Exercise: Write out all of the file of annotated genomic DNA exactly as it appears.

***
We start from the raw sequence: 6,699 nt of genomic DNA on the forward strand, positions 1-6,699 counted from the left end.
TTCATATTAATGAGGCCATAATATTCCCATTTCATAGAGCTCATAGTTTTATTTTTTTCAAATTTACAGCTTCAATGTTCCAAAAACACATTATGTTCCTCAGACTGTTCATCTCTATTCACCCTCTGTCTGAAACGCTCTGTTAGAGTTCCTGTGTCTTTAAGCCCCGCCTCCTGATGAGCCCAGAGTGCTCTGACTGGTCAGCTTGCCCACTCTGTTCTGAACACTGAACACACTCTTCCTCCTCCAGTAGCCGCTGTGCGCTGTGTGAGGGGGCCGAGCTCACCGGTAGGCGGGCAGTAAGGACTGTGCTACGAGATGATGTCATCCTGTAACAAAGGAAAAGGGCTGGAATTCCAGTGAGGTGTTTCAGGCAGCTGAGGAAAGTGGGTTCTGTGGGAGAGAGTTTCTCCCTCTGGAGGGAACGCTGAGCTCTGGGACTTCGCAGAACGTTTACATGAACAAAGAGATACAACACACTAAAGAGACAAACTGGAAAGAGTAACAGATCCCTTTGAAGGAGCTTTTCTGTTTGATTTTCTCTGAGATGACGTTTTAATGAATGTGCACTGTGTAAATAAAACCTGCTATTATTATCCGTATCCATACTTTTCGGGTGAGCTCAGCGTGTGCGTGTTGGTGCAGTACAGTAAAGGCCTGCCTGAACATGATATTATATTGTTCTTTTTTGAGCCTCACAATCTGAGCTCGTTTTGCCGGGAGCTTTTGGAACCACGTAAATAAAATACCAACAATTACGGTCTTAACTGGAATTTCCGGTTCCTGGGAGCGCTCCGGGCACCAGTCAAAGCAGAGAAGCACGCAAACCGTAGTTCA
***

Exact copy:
We start from the raw sequence: 6,699 nt of genomic DNA on the forward strand, positions 1-6,699 counted from the left end.
TTCATATTAATGAGGCCATAATATTCCCATTTCATAGAGCTCATAGTTTTATTTTTTTCAAATTTACAGCTTCAATGTTCCAAAAACACATTATGTTCCTCAGACTGTTCATCTCTATTCACCCTCTGTCTGAAACGCTCTGTTAGAGTTCCTGTGTCTTTAAGCCCCGCCTCCTGATGAGCCCAGAGTGCTCTGACTGGTCAGCTTGCCCACTCTGTTCTGAACACTGAACACACTCTTCCTCCTCCAGTAGCCGCTGTGCGCTGTGTGAGGGGGCCGAGCTCACCGGTAGGCGGGCAGTAAGGACTGTGCTACGAGATGATGTCATCCTGTAACAAAGGAAAAGGGCTGGAATTCCAGTGAGGTGTTTCAGGCAGCTGAGGAAAGTGGGTTCTGTGGGAGAGAGTTTCTCCCTCTGGAGGGAACGCTGAGCTCTGGGACTTCGCAGAACGTTTACATGAACAAAGAGATACAACACACTAAAGAGACAAACTGGAAAGAGTAACAGATCCCTTTGAAGGAGCTTTTCTGTTTGATTTTCTCTGAGATGACGTTTTAATGAATGTGCACTGTGTAAATAAAACCTGCTATTATTATCCGTATCCATACTTTTCGGGTGAGCTCAGCGTGTGCGTGTTGGTGCAGTACAGTAAAGGCCTGCCTGAACATGATATTATATTGTTCTTTTTTGAGCCTCACAATCTGAGCTCGTTTTGCCGGGAGCTTTTGGAACCACGTAAATAAAATACCAACAATTACGGTCTTAACTGGAATTTCCGGTTCCTGGGAGCGCTCCGGGCACCAGTCAAAGCAGAGAAGCACGCAAACCGTAGTTCA